The crockpots do magic with all sorts of pork and beef roasts, it does a mean chicken too. Sometimes I buy the 3 pound boneless turkey breast and crockpot that with mushrooms. After the turkey roast is done, I make mushroom gravy. The leftover turkey slices up beautifully for sandwiches.

When I am traveling, I often do buy crockpot ingredients so I can put that on in the morning then drive. In my case, I put the crockpot in the sink with a thick rubber shelf liner, I tie the lid down with a big rubber band or a bungee cord then I plug the 200 watt crockpot into a tiny inverter which is then plugged into my 12 volt socket. In this way, the crockpot is cooking off my house battery. The engine is recharging the house battery as I roll down the highway. It's nice to set up camp then discover dinner is already made.

Even though I fulltime, I rarely ever dine out. The cheap fast foods are not nutritious. What you save in money you spend in needless health problems. The chain style restaurants often have loads of sugars, chemicals and preservatives in their foods which are very often prepared far away, then "finished" at the local restaurant. I prefer to save my "eating out" money for the gas tank and campground fees.

I've built in small racks and wall baskets to hold my collection of spices, herbs and condiments. Judicious use of seasonings can turn bland into fabulous.
My rolling galley.
Shown is everything except the refrigerator.
The jumbo white board is hiding the 2nd sink.

Seafood does surprisingly well in the  microwave when I am hungry in a hurry I've been known to cook a filet of salmon in the microwave for a sandwich in just 2-3 minutes. It tastes awesome especially with my homemade tarter sauce as a sandwich spread.

I've enjoyed in the past four years shopping for the perfect space-saving equipment for my tiny galley. Many of my finds were at nearly new shops but some I bought with Amazon credit card rewards. We all like something for nothing. I can pay my campground fees with the credit card, then use the rewards monthly for shopping.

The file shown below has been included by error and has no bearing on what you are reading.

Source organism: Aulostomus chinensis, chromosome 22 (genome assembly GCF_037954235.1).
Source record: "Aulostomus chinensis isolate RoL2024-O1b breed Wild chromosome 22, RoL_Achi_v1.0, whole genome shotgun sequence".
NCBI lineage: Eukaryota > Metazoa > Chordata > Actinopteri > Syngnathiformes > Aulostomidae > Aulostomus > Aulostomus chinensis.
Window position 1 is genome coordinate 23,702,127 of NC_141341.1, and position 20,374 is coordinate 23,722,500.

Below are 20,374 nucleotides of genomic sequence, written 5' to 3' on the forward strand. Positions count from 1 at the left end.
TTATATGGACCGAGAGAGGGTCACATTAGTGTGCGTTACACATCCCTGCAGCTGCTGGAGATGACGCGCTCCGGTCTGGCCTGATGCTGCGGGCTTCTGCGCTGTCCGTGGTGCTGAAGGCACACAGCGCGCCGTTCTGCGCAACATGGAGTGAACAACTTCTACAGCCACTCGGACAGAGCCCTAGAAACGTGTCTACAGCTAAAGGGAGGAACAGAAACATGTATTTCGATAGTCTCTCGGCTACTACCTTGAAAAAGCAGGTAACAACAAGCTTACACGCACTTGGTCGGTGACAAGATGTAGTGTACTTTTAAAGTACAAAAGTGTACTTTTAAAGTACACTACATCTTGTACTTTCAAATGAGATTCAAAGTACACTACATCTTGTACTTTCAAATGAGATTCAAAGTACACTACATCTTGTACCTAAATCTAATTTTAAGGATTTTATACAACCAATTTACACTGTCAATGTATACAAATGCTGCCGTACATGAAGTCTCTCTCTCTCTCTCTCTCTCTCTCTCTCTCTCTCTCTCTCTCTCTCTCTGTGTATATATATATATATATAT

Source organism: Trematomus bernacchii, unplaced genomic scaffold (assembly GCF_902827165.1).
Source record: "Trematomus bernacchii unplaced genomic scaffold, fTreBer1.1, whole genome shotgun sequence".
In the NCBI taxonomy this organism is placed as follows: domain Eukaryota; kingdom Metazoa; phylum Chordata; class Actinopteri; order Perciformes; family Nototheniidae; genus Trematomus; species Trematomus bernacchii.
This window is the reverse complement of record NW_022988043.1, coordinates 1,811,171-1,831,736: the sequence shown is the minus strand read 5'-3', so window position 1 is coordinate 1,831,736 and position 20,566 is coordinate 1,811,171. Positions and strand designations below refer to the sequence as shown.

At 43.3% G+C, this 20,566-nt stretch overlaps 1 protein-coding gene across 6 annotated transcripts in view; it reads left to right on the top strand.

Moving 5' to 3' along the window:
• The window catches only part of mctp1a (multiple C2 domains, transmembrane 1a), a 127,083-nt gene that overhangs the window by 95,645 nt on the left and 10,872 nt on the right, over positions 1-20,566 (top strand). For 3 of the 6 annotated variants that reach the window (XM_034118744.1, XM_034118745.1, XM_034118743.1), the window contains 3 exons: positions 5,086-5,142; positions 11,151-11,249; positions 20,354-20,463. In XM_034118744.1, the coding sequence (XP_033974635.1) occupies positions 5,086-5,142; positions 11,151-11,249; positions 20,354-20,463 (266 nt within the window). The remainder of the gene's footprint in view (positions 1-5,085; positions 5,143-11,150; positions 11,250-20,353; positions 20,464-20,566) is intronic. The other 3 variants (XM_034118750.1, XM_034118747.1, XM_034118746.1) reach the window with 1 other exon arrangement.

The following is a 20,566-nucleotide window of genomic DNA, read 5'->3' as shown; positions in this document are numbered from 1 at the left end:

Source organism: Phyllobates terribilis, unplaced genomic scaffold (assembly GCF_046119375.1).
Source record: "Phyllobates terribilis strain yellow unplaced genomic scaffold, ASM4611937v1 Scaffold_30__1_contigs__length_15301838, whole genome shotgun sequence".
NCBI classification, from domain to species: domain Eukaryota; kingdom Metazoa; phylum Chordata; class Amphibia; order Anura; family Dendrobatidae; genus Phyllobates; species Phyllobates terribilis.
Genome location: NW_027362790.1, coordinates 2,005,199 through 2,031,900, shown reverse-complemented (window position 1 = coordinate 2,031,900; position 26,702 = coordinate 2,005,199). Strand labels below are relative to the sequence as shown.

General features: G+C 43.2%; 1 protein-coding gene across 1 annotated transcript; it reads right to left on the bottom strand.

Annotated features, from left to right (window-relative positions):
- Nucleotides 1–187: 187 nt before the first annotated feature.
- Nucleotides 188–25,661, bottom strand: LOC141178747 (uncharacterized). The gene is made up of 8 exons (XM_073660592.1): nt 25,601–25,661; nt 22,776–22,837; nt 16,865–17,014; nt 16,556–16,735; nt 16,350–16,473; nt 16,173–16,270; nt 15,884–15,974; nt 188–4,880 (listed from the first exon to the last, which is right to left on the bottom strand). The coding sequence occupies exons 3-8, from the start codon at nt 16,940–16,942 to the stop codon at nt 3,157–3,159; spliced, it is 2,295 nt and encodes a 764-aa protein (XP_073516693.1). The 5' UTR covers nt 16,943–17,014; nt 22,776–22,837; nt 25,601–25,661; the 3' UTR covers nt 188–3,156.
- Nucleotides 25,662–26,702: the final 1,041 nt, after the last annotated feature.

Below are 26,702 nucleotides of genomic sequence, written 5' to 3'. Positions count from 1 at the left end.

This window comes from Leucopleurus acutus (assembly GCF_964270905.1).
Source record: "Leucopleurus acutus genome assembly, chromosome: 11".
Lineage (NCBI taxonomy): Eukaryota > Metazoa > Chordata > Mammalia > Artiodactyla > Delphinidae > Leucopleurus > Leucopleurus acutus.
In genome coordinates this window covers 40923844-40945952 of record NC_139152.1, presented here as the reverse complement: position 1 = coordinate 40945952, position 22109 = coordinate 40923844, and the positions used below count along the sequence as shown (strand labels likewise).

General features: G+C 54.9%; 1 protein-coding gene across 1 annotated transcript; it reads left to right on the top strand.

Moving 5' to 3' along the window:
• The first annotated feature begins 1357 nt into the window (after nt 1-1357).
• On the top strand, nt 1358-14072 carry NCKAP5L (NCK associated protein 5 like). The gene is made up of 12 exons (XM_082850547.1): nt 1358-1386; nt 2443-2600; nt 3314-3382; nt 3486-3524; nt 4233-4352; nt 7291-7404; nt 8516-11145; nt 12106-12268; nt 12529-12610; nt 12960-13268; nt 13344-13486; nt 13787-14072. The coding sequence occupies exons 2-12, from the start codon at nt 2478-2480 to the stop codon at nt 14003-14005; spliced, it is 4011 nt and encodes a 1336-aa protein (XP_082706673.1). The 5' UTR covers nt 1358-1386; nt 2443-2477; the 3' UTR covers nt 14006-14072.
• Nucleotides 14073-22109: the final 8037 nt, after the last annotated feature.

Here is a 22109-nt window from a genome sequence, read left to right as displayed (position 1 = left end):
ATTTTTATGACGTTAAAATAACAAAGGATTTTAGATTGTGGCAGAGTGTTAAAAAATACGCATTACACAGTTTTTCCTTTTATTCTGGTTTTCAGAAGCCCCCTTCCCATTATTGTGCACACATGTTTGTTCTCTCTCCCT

One of my favorites is I own 2 different sized Squish mixing bowls, they pop down to store easily and pop up when you need to mix up a recipe or toss a salad or cart something over to a potluck. I collapse mine, then have them hanging on the wall, because I use them so often.

See and purchase Squish Mixing Bowls at this link. Below is my 1.5 quart Squish mixing bowl. It's oval with a pour spout plus a nifty hole for hanging when it is collapsed. The fun color makes an attractive bowl for a tossed salad that serves 2-4.

Super Simple Corn Casserole Recipe
Line your crockpot crockery with foil, then coat with melted butter or olive oil. Beat 2 eggs, add 1 Jiffy Corn Muffin Mix and 1 can cream style corn. Stir until thoroughly mixed. Pour into foil lined crockpot. Cook on High for about 2 hours or until center is set. Lift out of crockpot with foil (this will wrap up leftovers too.) The finished recipe is a moist corn casserole you can slice like a pie. It helps to let the casserole rest about 5-10 minutes before slicing. This recipe tastes great hot, warm or cold.

Recipes I published on the internet can be found at this link. 

In the early 90's I wrote and published a cookbook "Fine Fare With Flair". Lots of things went wrong (with the book marketing, not the recipes) but somehow it still sold out completely and sadly is no longer in print. Perhaps that will change one day.